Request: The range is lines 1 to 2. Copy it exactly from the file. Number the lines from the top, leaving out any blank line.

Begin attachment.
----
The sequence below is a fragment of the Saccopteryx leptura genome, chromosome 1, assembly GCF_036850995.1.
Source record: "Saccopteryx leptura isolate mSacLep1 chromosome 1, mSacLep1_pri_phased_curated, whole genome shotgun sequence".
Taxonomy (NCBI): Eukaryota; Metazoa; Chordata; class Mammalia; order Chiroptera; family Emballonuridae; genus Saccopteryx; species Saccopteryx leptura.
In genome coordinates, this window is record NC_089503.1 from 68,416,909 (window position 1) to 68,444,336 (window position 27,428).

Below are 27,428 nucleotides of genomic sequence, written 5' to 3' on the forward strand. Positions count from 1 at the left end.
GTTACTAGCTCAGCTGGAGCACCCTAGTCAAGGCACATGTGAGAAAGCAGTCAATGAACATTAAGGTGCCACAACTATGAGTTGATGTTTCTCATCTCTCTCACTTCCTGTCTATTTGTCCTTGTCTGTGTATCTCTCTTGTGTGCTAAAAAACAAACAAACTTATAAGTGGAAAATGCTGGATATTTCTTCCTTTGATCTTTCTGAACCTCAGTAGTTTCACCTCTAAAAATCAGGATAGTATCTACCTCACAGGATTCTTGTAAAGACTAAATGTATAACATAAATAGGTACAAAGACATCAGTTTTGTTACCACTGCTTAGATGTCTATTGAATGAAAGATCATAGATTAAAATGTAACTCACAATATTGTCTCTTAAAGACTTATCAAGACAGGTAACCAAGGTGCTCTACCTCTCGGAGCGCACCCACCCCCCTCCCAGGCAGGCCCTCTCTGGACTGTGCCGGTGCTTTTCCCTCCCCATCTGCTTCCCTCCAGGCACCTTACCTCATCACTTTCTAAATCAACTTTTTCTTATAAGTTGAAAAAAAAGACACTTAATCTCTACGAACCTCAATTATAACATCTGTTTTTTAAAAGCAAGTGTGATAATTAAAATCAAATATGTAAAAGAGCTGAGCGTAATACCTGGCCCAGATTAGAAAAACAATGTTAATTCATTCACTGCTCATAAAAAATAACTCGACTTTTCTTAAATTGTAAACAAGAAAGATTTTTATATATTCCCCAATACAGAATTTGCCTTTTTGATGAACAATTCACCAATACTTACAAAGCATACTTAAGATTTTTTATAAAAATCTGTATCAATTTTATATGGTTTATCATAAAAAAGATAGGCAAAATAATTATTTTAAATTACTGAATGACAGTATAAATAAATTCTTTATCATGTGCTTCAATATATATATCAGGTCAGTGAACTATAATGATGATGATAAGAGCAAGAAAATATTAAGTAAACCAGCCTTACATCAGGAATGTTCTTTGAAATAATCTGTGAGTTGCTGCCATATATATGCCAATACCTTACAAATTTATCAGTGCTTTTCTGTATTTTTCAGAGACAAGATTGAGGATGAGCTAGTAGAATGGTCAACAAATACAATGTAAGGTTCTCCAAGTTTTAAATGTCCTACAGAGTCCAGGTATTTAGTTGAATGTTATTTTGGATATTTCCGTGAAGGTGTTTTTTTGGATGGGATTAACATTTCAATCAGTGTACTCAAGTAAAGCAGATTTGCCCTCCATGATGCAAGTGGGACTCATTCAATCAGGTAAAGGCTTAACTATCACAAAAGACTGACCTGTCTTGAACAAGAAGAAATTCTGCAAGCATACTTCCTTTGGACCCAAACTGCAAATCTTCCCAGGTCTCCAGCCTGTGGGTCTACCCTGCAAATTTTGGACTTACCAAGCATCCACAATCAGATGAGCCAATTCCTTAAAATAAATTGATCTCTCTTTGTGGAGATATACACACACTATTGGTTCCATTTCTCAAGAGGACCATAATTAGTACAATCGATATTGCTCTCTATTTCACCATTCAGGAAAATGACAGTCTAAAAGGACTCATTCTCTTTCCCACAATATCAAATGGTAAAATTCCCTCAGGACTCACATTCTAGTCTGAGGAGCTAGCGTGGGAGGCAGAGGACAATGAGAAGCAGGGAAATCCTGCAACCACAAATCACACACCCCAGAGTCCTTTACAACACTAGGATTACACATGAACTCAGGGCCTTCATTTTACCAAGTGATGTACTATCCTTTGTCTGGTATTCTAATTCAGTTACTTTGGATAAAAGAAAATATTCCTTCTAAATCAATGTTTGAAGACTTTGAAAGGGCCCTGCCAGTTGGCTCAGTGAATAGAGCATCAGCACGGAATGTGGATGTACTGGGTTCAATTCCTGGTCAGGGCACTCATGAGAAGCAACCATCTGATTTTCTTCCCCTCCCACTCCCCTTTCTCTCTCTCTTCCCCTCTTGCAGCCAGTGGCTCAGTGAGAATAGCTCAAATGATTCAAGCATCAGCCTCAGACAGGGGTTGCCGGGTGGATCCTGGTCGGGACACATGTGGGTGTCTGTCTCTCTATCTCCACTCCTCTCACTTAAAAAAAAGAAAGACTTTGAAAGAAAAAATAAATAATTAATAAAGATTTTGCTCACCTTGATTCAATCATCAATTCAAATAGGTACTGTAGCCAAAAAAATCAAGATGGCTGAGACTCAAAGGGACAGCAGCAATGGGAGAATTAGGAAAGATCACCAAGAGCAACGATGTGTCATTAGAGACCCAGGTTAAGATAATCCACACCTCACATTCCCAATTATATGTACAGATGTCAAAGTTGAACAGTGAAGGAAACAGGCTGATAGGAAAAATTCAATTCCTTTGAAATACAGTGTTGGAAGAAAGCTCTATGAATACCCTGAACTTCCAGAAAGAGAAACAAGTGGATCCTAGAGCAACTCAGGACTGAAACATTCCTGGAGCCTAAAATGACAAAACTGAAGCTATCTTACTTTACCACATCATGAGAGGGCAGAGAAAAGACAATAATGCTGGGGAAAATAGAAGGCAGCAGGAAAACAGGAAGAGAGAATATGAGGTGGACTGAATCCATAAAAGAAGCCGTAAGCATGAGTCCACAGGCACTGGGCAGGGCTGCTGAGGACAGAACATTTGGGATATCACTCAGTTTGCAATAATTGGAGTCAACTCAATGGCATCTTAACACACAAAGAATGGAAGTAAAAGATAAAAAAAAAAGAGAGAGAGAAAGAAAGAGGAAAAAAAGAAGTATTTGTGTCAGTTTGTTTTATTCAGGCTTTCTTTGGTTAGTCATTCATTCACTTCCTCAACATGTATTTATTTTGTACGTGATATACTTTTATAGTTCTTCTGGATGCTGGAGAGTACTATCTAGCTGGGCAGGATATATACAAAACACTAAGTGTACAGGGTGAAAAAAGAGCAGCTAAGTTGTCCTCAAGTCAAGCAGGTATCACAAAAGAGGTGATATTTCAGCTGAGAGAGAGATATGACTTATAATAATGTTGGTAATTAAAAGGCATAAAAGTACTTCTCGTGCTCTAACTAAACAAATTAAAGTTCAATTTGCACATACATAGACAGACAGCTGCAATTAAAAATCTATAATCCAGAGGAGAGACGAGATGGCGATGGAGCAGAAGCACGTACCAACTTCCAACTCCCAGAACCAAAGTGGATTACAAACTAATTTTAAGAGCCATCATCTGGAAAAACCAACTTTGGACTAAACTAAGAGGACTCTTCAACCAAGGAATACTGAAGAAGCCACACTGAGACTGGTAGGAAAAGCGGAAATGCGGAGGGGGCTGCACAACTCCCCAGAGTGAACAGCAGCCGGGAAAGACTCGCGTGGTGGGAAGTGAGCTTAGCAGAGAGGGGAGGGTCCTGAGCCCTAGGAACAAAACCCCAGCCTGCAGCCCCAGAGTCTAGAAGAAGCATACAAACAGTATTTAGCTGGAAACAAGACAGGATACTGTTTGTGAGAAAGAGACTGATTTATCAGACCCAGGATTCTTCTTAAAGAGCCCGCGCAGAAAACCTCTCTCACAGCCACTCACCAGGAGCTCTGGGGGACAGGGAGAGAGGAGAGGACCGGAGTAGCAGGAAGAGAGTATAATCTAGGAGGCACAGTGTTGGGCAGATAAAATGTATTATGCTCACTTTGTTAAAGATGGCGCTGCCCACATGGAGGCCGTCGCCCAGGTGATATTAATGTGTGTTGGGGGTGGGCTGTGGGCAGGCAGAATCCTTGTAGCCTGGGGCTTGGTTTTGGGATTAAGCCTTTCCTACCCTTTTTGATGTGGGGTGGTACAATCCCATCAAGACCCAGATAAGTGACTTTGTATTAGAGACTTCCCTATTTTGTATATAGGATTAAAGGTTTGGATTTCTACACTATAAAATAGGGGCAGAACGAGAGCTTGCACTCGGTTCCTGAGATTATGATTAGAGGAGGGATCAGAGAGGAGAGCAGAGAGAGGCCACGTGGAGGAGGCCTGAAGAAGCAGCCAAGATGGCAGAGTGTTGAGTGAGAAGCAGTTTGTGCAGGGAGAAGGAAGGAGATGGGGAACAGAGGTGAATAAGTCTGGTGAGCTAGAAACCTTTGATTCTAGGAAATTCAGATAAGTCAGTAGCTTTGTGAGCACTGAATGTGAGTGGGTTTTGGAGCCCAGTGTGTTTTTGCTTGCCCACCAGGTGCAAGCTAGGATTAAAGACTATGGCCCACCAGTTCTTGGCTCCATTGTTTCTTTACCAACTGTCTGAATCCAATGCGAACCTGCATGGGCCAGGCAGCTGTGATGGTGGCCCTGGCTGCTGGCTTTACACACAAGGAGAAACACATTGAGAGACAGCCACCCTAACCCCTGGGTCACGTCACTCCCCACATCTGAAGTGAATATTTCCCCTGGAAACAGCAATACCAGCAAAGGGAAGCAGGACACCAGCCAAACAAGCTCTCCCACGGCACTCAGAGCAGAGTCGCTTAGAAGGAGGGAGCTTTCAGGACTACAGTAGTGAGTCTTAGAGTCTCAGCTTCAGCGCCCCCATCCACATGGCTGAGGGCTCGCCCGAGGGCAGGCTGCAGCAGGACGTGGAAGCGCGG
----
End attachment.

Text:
The sequence below is a fragment of the Saccopteryx leptura genome, chromosome 1, assembly GCF_036850995.1.
Source record: "Saccopteryx leptura isolate mSacLep1 chromosome 1, mSacLep1_pri_phased_curated, whole genome shotgun sequence".